Pre-grad to pre-MSTP

Discussion in 'Physician Scientists' started by nowaydude, Jan 6, 2009.

  1. nowaydude

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    I'm a junior at an Ivy who recently switched from pre-grad to pre-MSTP. (I've given much thought to this, and finally made my decision after a semester of volunteering at a hospital.) My profile's decent for grad school admissions, though unfortunately not for top MSTPs, from what I gather. I've been doing independent research since freshman year and worked in a well-known PI's lab every summer, but I have no publications yet. My GPA is a little over 3.7 right now -- I took interesting but tough upper-level courses in my major last year -- and realistically I can only bring it up to a 3.8 by the time I graduate. I am planning to take a year off after I graduate to take the MCATs, but what else can I do during my gap year to improve my chances of admission at a top MSTP, if that's even possible?

    Thank you all in advance!
     
  2. StIGMA

    StIGMA Doctor Professor
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    Get a 36+ MCAT, and you will almost certainly get into a "top 20" program. Continue to shadow/volunteer in your gap year. Continue with research, either in the same lab or at another university, which could be a great letter of rec and would also be a great experience on your app. Also, a one year thing like a Rhodes scholarship or something prestigious is nice if you are accepted (I dont know if it is really one year, but I am sure there are programs that exist). Good luck!
     
  3. sluox

    Physician 10+ Year Member

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    Congratulations on making the switch. Most likely you won't regret it.

    the only piece that is missing is your MCAT. You can estimate your MCAT score by using the practice tests. I would actually recommend taking it later this year, if possible, if you estimate that you can score above 35. Waiting another year is not necessary if your numbers are okay and you've done research every summer, and I'm not sure if gunning for a "top" program is worth a year of your life. You can think about that. You should keep doing research during the school year as well.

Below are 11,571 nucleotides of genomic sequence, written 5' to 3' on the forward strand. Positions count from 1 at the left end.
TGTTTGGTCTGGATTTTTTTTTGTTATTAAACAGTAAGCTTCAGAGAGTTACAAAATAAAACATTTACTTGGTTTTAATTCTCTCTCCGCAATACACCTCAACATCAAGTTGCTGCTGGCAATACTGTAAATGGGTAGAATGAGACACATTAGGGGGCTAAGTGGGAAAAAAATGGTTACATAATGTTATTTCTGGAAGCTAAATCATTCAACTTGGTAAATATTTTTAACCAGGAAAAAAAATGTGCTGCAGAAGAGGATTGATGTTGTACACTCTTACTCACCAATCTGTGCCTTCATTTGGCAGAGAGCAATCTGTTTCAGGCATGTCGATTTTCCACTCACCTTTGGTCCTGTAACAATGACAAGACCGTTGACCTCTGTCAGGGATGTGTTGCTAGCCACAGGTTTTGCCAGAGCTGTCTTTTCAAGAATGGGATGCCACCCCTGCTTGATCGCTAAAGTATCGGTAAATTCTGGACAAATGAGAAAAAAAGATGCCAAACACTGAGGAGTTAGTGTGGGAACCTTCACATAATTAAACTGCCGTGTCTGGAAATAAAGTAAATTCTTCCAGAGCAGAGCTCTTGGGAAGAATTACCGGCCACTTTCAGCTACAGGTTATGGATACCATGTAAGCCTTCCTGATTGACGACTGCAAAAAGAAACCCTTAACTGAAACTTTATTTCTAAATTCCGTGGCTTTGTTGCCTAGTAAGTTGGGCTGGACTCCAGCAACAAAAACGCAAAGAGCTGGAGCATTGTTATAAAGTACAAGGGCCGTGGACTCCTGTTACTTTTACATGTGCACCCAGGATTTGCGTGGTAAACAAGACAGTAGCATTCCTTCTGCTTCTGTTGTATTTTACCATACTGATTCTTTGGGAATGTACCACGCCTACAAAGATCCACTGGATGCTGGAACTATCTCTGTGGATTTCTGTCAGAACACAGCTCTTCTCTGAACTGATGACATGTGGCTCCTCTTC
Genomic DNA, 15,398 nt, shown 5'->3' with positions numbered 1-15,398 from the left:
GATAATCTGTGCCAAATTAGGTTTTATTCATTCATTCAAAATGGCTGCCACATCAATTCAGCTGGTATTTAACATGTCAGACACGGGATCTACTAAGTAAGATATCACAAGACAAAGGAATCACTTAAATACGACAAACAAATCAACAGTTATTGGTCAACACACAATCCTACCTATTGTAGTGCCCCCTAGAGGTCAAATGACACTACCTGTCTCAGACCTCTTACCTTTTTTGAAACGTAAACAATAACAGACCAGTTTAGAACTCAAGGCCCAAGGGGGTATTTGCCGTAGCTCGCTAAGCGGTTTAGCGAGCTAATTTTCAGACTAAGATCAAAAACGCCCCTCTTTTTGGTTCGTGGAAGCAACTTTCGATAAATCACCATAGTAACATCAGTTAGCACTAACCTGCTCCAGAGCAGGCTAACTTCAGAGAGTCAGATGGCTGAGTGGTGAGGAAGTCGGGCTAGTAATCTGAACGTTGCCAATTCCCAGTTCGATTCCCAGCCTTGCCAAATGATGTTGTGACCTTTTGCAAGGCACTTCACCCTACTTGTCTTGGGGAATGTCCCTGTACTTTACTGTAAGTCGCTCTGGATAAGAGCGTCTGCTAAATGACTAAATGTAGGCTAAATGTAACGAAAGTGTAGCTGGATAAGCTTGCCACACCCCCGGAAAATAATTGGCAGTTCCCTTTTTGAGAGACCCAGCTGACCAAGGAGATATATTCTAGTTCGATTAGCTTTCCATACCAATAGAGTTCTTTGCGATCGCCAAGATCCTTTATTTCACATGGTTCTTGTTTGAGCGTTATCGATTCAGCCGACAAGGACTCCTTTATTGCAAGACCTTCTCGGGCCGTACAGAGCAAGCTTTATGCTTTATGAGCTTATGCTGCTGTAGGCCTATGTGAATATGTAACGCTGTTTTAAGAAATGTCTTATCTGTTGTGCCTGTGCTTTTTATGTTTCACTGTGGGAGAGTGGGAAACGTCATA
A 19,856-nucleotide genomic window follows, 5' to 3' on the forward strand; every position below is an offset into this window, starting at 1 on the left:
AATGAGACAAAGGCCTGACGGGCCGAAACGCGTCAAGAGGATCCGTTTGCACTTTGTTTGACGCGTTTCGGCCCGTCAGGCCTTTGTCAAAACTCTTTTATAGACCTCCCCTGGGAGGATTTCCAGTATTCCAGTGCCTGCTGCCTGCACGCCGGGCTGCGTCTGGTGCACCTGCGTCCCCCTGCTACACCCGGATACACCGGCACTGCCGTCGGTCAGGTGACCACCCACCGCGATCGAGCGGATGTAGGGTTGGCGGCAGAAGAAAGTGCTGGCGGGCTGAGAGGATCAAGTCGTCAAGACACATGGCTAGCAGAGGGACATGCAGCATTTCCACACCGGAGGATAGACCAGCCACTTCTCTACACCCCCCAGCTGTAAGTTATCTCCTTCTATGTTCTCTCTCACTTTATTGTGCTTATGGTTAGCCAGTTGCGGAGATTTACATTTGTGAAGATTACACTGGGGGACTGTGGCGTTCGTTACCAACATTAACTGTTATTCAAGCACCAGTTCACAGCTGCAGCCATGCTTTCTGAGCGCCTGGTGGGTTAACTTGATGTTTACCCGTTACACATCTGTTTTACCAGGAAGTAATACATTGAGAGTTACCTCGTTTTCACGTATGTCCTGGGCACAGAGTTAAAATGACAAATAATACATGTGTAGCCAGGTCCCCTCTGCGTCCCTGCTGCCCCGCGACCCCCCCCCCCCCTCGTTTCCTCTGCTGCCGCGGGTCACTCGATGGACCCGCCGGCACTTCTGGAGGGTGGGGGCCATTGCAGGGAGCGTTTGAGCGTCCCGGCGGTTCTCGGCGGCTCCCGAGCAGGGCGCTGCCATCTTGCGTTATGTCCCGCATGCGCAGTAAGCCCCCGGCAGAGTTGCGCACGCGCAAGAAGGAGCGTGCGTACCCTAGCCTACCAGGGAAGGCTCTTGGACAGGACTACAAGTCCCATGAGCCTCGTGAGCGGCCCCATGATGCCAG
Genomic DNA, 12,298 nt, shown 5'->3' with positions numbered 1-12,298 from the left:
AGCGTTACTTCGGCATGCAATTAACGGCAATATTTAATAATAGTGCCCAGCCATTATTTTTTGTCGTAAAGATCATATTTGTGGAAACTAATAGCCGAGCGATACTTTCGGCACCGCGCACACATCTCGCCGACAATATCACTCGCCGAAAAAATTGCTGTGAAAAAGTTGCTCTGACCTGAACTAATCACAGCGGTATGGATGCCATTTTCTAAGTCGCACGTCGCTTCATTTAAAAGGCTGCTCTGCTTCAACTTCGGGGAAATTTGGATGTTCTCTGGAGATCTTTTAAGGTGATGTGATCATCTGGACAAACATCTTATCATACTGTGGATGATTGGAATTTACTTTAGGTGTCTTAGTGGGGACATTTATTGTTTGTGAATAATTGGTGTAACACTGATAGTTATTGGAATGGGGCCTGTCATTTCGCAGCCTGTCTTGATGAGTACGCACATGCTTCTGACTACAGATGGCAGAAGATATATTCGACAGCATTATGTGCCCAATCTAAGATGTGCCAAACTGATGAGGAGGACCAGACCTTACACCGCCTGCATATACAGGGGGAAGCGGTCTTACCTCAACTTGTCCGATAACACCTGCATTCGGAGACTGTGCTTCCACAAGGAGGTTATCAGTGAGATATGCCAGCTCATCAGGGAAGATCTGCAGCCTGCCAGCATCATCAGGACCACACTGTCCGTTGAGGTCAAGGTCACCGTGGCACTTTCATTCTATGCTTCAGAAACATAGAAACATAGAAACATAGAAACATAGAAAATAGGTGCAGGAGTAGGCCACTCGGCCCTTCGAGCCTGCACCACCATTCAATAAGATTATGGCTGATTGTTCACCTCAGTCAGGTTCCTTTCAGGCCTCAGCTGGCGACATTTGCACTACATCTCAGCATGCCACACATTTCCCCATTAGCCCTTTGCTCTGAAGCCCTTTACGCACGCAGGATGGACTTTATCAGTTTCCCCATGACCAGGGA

publication per se isn't as important as the letter from your PI.

    other important considerations: apply early, apply widely, include a complete package when you apply, have a clear direction and vision for your research goals for your essay (this is not to say that you need to know exactly what you want to do). Read the MD/PhD guidebooks online, and be able to explain the "why both" question.
     
  4. fairalexfield

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    If you're looking to continue research for a year after graduation I would suggest the NIH Intramural Research Training Award (IRTA). I graduated from an Ivy last year and applied MSTP. I ended up with an acceptance at UTSW, but I didn't really feel like it was a good fit for me. So, I took a year off and I'm at the NIH now on an IRTA. I've reapplied MSTP and I've had a much more positive response (and an acceptance at a school that I LOVE).

    It's great down here in the DC area, it's a wonderful place to take a year off, get exposed to more research (and clinical opportunities), and chill out. The first time around, I felt that my application was a little too grad heavy and without much clinical activities (because there was no med school on my undergrad campus), but there have been plenty of shadowing/volunteer opportunities down here.

    Definitely work hard for a good MCAT score, that will bring you a long way.

    Good Luck!
     
  5. nowaydude

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    Thank you for your helpful replies!
     
  6. CancerKiller007

    CancerKiller007 mudphud wannabe
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    I was also thinking about doing graduate school when I graduated but my dormant interests eventually evolved into pre-mstp. I would say that make sure you that you do sufficient clinical exposure (via volunteering, shadowing and other opportunities). I think this was the biggest negative factor in my application. You may notice on this forum that if a person gets rejected from MSTP, s/he may get the MD only invite. It has never happened to me, and I suspect it may be b/c I have strong research background but comparetively weaker recent clinical exposure.

    Good luck!!
     
  7. nowaydude

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    Thanks, CancerKiller. That brings me to another question...

    Ok, so I understand that applicants rejected from an MSTP at a particular school could be invited to the MD-only program. In my case, if I were rejected from MSTP programs, I'd rather go for a PhD, but there seems to be no formal procedure that would let me do this. Is it ok to apply to both MD/PhD programs and PhD programs in the same year at the same schools? I can imagine it would be weird running into the same faculty at different interviews...
     
  8. nowaydude

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